Lawson was born on May 10, 1886. His parents raised him in Lawsonville, North Carolina. In 1911, he married Fannie Manring, and the two would go on to have eight children: Marie in 1912, Arthur in 1913, William in 1914, Carrie in 1917, Maybell in 1922, James in 1925, Raymond in 1927, and Mary Lou in 1929. When two of Lawson's younger brothers moved to the Germanton area in 1918, he followed suit with his family. William died of an illness in 1920. The Lawsons worked as tobacco farmers, and by 1927, they had saved enough money to buy their own farm on Brook Cove Road.
Familicide and Suicide
In 1929, shortly before Christmas, Lawson took his wife and their seven children into town. They bought new clothes and had a family portrait taken. Back in the 1920s, this was extremely unusual for a middle-class family to do. This possibly means Lawson's rampage was premeditated.
On Christmas Day, Lawson and Arthur went out hunting. The two eventually ran out of bullets, so he sent his son into town to buy more. Once Arthur was gone, the murders began.
Lawson, who had secretly saved some ammunition for himself, waited by the tobacco barn for Carrie and Maybell. The girls were leaving to visit their aunt and uncle when their father shot them with a 12-gauge shotgun before bludgeoning them. He then placed the bodies in the barn before he went to his house.
Fannie was on the porch when Lawson shot her. Marie, who was inside the house, screamed; James and Raymond attempted to hide. Lawson entered the house and shot Marie before finding the boys, shooting them as well. Finally, he beat Mary Lou to death. He then gathered the bodies and arranged each family member with their arms crossed and placed rocks under their heads before disappearing back into the woods.
One of Lawson's brothers and his wife were the first to discover the bodies; they had been hunting and decided to stop by to wish the family a merry Christmas. News of the massacre quickly spread in the small town. Meanwhile, Arthur was picked up from the store by police.
A few hours later, Arthur, the police, and everyone else at the house suddenly heard a gunshot from the woods. They traced the source and discovered Lawson, who had committed suicide by shooting himself in the head. Letters addressed to his parents were found near his body. Footprints encircled a tree, indicating that he had been walking around in circles for an unspecified period of time.
It remains unknown why Lawson suddenly killed his loved ones, as well as why he spared Arthur. Several theories pointing to the motive have popped up, but two stand out in particular.
The first theory centers around an event that occurred months before the murders, in which Lawson suffered a head injury. It is believed this could have led to a change in his mental state. However, the autopsy did not reveal anything unusual about his brain.
The second theory is that Lawson was having an incestuous relationship with Marie. Stella, a relative, said she overheard Fannie's sisters-in-law and aunts (including Jettie, Stella's own mother) discussing how Fannie had told them that she was concerned about incest between Lawson and Marie. Jettie died in 1928, meaning that Fannie had been suspicious of the sexual abuse long before the murders took place. Ella May, one of Marie's closest friends, stated that the latter had told her she was pregnant with Lawson's child. Marie also confided in her that he and Fannie were aware of the pregnancy. Another close friend and neighbor, Hill Hampton, claimed that he knew about serious problems occurring within the family, but he never elaborated on what the issues were. The amount of evidence pointing towards the incest theory indicates Lawson did not want anyone to find out about this, so he murdered his family to cover it up.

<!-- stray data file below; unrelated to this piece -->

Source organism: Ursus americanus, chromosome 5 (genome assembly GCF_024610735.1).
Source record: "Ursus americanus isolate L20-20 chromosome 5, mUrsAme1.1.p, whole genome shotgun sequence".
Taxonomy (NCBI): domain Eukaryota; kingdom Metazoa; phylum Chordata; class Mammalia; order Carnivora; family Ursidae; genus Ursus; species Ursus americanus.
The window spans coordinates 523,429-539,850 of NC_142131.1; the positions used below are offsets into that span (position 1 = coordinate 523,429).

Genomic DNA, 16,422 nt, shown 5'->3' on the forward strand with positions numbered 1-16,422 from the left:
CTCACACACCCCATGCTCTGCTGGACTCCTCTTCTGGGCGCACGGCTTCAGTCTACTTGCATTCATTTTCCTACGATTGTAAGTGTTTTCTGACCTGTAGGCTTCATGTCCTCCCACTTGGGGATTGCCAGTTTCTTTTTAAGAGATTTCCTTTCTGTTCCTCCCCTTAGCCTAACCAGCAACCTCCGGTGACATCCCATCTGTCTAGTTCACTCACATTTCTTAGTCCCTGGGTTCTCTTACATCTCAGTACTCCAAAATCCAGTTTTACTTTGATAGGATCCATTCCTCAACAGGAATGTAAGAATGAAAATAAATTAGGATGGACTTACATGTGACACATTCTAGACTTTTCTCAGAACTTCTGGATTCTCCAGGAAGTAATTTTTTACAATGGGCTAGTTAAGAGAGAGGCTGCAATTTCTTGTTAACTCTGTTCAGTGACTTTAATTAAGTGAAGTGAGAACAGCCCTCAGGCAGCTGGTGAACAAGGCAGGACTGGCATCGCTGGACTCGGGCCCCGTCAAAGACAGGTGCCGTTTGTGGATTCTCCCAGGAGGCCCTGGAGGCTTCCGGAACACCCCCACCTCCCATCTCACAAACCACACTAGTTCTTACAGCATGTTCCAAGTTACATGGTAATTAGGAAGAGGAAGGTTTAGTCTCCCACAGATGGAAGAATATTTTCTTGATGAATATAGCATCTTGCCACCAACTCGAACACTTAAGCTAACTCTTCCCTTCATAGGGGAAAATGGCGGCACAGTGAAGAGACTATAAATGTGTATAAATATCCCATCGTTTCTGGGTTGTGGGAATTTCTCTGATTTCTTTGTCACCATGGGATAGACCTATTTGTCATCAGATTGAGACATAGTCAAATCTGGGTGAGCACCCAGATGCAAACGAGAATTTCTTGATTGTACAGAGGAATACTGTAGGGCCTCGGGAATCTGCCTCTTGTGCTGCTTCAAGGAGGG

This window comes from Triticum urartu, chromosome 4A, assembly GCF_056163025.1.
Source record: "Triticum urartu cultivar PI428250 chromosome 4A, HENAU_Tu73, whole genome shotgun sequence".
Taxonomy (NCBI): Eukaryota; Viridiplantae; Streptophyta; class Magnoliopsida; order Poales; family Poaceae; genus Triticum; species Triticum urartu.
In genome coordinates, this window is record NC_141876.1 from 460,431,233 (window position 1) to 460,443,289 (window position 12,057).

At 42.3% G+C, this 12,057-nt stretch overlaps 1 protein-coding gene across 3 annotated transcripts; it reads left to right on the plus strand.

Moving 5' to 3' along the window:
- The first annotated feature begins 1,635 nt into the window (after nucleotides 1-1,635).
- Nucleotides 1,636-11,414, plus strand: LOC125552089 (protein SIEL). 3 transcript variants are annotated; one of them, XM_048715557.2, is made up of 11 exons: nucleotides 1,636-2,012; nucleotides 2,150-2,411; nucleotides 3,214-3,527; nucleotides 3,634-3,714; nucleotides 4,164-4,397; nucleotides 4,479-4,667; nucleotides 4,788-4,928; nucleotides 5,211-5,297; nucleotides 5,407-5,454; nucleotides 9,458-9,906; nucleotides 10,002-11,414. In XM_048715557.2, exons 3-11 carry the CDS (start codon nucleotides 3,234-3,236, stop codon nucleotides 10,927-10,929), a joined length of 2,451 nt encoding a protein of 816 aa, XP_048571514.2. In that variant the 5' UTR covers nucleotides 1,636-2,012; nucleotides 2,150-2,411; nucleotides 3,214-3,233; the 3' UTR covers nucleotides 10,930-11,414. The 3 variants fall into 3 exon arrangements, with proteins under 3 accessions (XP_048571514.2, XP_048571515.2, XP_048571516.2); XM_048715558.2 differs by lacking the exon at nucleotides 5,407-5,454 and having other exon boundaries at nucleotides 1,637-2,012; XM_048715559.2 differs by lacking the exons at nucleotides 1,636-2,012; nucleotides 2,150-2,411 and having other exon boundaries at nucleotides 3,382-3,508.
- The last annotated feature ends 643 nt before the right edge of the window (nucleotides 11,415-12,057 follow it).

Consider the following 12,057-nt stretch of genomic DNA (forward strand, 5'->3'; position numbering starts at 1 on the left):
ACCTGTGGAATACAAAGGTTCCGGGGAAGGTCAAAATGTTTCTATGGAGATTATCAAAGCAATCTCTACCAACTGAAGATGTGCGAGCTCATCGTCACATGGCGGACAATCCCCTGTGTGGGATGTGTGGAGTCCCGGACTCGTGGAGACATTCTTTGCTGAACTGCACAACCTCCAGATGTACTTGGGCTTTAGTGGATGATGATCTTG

Lawson and his victims were buried together. A cake that Marie had baked on the day of the murders was carefully put on display as a tourist attraction; eventually, a relative took it home and buried it. Arthur died in a motor accident in 1945, aged 31, leaving behind a wife and four children.
Lawson killed most of his family with a 12-gauge shotgun, usually just shooting them. However, he also used the weapon to beat Carrie and Maybell after they had been shot, as he wanted to make sure they were dead. Lawson also waited in hiding for them, something that he did not do with the rest of his victims. Mary Lou was bludgeoned with the gun instead of being shot.
All of the following were killed in Germanton, North Carolina.
- December 25, 1929: The Lawson family:
- Carrie Lawson, 12 (his daughter; shot and bludgeoned)
- Maybell Lawson, 7 (his daughter; shot and bludgeoned)
- Fannie Lawson, 37 (his wife; shot)
- Marie Lawson, 17 (his daughter; shot)
- James Lawson, 4 (his son; shot)
- Raymond Lawson, 2 (his son; shot)
- Mary Lou Lawson, 3 months (his daughter; bludgeoned)
On Criminal Minds
- Season Fourteen
- "Starter Home" - While Lawson has yet to be directly mentioned or referenced on the show, he appears to have been an inspiration for Karl Elgin - Both were family annihilators who (possibly) had stressors involving the pregnancy of their daughter (Lawson may have had an incestuous relationship with his daughter, while Elgin's daughter was impregnated by her boyfriend), killed a family involved in the conception by shooting them, both massacres had one of the supposed grandchild's parents as victims (Lawson killed his daughter, while Elgin killed his daughter's boyfriend), and both died after their massacres (Lawson committed suicide the same day, while Elgin died after committing several more murders). Also, Lawson's massacre being a murder-suicide is somewhat similar to how Elgin staged his massacre to look like one.
- Often incorrectly mentioned as four months. Her death certificate states that she was three months old when she died.